The command tar, whose name comes from the English abbreviation of " Tape Archiver”, was intended, at the start of the computer age, to back up files to magnetic tape. Today, adapted to the most recent operating systems, it is still the most basic way to save multiple grouped files as a single uncompressed archive intended to be saved to a hard drive or USB memory, and which you can then compress and then transfer between two computers.
Step 1. Learn how a tar archive is made
The archiving of multiple files in Linux is done by means of the tar command, which will have the effect of grouping several files in a single archive, which you can compress later to reduce its size for easier transfer. to a remote computer. The resulting archive will have the.tar extension. In their professional jargon, computer scientists very often refer to these files as tarballs.
- The tar command will archive files, but will not compress them. This is why an archive .tar will be the same size as the set of files it contains. You can compress it later using the gzip or bzip2 utilities, which will result in the addition of a.tar.gz or.tar.bz2 extension respectively to the name of your archive. We will discuss this possibility further.
Step 2. Create an archive containing a single directory
You will need to add several extensions to the tar command to create an archive containing a directory. These extensions are represented by a group of letters following the command tar and must be written without spaces between them. This list of options must be preceded by the sign -.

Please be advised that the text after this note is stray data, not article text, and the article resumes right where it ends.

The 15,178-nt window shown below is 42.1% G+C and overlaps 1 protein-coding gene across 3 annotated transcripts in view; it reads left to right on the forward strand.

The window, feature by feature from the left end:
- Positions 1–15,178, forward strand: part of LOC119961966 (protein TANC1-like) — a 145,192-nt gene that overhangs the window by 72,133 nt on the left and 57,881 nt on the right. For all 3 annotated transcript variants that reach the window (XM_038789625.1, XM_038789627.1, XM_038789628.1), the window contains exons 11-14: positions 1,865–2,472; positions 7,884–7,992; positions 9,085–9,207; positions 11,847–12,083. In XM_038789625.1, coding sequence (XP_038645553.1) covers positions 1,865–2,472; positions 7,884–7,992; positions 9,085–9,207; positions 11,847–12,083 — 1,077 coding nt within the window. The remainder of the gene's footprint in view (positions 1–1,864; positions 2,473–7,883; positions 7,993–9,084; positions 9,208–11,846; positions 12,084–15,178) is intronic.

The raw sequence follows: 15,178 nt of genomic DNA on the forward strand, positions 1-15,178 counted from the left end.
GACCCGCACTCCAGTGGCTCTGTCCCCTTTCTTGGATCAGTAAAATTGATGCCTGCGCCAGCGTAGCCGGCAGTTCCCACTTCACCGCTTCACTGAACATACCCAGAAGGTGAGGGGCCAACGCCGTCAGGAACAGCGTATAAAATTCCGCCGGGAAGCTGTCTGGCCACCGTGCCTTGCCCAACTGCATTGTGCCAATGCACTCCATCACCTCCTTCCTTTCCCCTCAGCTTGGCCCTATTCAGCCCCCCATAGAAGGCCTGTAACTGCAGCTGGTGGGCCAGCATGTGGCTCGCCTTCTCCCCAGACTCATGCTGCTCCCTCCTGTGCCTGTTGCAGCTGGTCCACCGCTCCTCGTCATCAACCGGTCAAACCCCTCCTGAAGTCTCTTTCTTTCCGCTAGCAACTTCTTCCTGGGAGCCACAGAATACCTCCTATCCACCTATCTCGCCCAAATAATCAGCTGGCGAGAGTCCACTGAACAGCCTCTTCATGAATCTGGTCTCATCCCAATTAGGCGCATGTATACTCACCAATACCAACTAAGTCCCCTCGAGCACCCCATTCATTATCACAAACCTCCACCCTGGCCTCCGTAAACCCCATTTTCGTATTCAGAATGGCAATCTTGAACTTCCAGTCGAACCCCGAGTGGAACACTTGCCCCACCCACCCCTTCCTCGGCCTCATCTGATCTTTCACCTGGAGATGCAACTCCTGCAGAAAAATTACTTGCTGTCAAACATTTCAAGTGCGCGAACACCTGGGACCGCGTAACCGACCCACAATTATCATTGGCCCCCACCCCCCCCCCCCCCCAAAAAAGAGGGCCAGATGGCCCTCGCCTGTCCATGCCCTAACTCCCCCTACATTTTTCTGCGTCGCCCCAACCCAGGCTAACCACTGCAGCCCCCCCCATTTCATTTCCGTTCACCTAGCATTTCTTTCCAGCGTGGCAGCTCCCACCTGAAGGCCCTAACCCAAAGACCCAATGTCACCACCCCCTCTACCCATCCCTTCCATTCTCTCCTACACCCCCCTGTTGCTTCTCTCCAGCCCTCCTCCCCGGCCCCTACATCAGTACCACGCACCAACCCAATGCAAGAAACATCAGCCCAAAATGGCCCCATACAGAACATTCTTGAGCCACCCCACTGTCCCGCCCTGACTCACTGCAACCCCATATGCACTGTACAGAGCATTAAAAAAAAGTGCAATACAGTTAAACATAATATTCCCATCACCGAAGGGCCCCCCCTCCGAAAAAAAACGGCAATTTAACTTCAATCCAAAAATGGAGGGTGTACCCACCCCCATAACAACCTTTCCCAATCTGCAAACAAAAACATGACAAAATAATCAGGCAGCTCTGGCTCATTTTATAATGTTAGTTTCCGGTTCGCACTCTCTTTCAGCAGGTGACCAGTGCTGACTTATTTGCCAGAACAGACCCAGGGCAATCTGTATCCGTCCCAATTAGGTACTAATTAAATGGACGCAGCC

tar -cvf archive_name.tar / path / to / source_directory
- tar: this is the call to the archiving program tar.
- -c: this switch creates a new archive .tar and must always be placed first in the list of options for using the command.
- v: This switch, optional, causes the explicit display of the progress information of the archiving process, mainly the list of all the files successively added to the archive and the errors that the creation process may possibly encounter.
- f: this switch, which must always being placed in the last position on the list of options, indicates that the following file name will be that of the newly created archive.
- archive_name.tar: this is the file name to give to your new archive. You can give it whatever name you want, but be sure to always assign extension .tar. If you want to save it in a different folder from where the archive was created, you will need to precede its name with the full path to the destination directory.
- / path / to / source_directory: enter the path to the directory you want to archive. This path must be relative to the directory in which you are located: if your current working directory is ~ / home and you want to archive the ~ / home / user / Images folder, you will have to enter the path / user / Images (omitting the " ~ "). Note that all the folders contained in this directory will also be included in the archive.
Step 3. Create an archive containing multiple directories